Back to News

Color Woodcuts in the Arts and Crafts Era

Color woodcuts enjoyed a revival during the Arts and Crafts movement, whose leaders believed that one antidote to rampant mechanization was a return to handcraft. Artists in the early 20th century thus began carving, inking, and printing each impression by hand. Though demanding, this highly personal process revealed the direct interaction between artists and their materials.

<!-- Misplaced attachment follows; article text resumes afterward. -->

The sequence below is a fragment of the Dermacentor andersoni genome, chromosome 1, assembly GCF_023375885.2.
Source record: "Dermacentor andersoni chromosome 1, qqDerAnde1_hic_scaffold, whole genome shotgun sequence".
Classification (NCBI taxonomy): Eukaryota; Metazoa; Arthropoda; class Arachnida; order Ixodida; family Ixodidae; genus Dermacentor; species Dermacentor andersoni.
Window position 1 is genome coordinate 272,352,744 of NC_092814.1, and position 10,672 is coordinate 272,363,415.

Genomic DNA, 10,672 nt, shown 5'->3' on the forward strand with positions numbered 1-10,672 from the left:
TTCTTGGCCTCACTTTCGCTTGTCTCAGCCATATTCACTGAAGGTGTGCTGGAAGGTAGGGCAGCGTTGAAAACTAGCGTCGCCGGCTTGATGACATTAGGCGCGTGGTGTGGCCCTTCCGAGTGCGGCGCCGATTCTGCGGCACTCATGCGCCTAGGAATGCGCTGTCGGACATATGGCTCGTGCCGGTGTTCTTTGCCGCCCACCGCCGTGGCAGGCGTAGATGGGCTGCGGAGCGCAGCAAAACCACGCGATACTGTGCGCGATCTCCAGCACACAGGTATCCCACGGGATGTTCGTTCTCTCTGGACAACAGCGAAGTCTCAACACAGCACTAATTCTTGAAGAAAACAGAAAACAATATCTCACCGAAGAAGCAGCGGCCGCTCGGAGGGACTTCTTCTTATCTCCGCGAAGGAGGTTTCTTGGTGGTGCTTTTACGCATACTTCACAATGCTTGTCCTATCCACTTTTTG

This directness is one of the pleasures of the 90 or so color woodcuts in this exhibition. Most were recently acquired by Mia, and most come from the United States, Britain, and German-speaking countries. A remarkable number—nearly half—are by women. Many works also reveal an interest in the tenets of Japanese design. The delights include Margaret Patterson’s bouquets, Pedro de Lemos’s windblown trees, Frances Gearhart’s paeans to the California coast, Eliza Draper Gardiner’s childhood scenes, and Frank Morley Fletcher’s romantic landscapes.

Leave a Reply